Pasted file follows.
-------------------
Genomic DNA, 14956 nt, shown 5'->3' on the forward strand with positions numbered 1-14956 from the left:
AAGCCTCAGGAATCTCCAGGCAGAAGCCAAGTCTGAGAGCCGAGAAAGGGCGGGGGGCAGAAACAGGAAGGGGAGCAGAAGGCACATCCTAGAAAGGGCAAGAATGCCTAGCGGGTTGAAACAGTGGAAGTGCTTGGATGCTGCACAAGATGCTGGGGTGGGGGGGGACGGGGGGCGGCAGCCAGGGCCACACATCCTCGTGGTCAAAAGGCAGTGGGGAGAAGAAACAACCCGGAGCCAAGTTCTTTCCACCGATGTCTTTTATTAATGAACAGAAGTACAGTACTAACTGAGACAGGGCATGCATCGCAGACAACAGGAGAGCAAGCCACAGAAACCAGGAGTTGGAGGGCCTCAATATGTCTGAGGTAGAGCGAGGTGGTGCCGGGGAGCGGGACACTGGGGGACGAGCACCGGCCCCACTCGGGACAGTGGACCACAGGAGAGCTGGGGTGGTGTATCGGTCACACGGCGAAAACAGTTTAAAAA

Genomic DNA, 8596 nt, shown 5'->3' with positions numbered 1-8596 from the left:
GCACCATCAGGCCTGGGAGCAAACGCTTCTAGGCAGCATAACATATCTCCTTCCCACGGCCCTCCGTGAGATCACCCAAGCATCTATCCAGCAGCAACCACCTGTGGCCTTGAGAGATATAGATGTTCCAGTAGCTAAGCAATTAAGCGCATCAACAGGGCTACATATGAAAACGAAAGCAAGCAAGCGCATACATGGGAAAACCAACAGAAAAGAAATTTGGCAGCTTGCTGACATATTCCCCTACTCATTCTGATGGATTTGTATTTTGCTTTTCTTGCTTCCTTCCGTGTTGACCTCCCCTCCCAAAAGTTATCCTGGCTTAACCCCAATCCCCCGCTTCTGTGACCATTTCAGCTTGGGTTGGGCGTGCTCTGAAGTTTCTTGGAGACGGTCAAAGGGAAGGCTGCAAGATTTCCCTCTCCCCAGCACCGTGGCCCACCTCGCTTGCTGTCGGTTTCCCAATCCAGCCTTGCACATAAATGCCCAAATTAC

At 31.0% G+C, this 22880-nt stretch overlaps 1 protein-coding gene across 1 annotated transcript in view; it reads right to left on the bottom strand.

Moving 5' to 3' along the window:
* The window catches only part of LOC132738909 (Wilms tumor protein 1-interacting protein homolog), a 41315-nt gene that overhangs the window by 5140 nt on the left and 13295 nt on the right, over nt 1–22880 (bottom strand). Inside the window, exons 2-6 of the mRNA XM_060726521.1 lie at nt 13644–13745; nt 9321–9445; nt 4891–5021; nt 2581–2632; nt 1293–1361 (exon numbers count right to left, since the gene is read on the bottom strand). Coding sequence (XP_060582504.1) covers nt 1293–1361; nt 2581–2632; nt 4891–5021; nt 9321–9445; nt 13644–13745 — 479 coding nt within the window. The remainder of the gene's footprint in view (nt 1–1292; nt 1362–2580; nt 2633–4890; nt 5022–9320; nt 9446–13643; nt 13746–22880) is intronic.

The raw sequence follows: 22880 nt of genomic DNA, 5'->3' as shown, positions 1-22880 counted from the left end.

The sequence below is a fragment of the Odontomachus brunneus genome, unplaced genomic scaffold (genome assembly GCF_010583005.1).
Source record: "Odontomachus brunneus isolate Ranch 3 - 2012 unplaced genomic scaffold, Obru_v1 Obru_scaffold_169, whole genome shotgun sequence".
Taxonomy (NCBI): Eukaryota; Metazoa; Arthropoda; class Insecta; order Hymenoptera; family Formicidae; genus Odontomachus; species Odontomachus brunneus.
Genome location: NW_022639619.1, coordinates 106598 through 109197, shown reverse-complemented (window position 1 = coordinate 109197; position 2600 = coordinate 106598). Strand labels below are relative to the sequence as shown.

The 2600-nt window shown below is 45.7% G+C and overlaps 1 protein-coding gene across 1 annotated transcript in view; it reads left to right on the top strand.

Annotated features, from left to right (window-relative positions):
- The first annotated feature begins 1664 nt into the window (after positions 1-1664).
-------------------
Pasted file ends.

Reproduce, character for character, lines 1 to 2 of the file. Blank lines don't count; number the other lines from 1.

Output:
Genomic DNA, 14956 nt, shown 5'->3' on the forward strand with positions numbered 1-14956 from the left:
AAGCCTCAGGAATCTCCAGGCAGAAGCCAAGTCTGAGAGCCGAGAAAGGGCGGGGGGCAGAAACAGGAAGGGGAGCAGAAGGCACATCCTAGAAAGGGCAAGAATGCCTAGCGGGTTGAAACAGTGGAAGTGCTTGGATGCTGCACAAGATGCTGGGGTGGGGGGGGACGGGGGGCGGCAGCCAGGGCCACACATCCTCGTGGTCAAAAGGCAGTGGGGAGAAGAAACAACCCGGAGCCAAGTTCTTTCCACCGATGTCTTTTATTAATGAACAGAAGTACAGTACTAACTGAGACAGGGCATGCATCGCAGACAACAGGAGAGCAAGCCACAGAAACCAGGAGTTGGAGGGCCTCAATATGTCTGAGGTAGAGCGAGGTGGTGCCGGGGAGCGGGACACTGGGGGACGAGCACCGGCCCCACTCGGGACAGTGGACCACAGGAGAGCTGGGGTGGTGTATCGGTCACACGGCGAAAACAGTTTAAAAA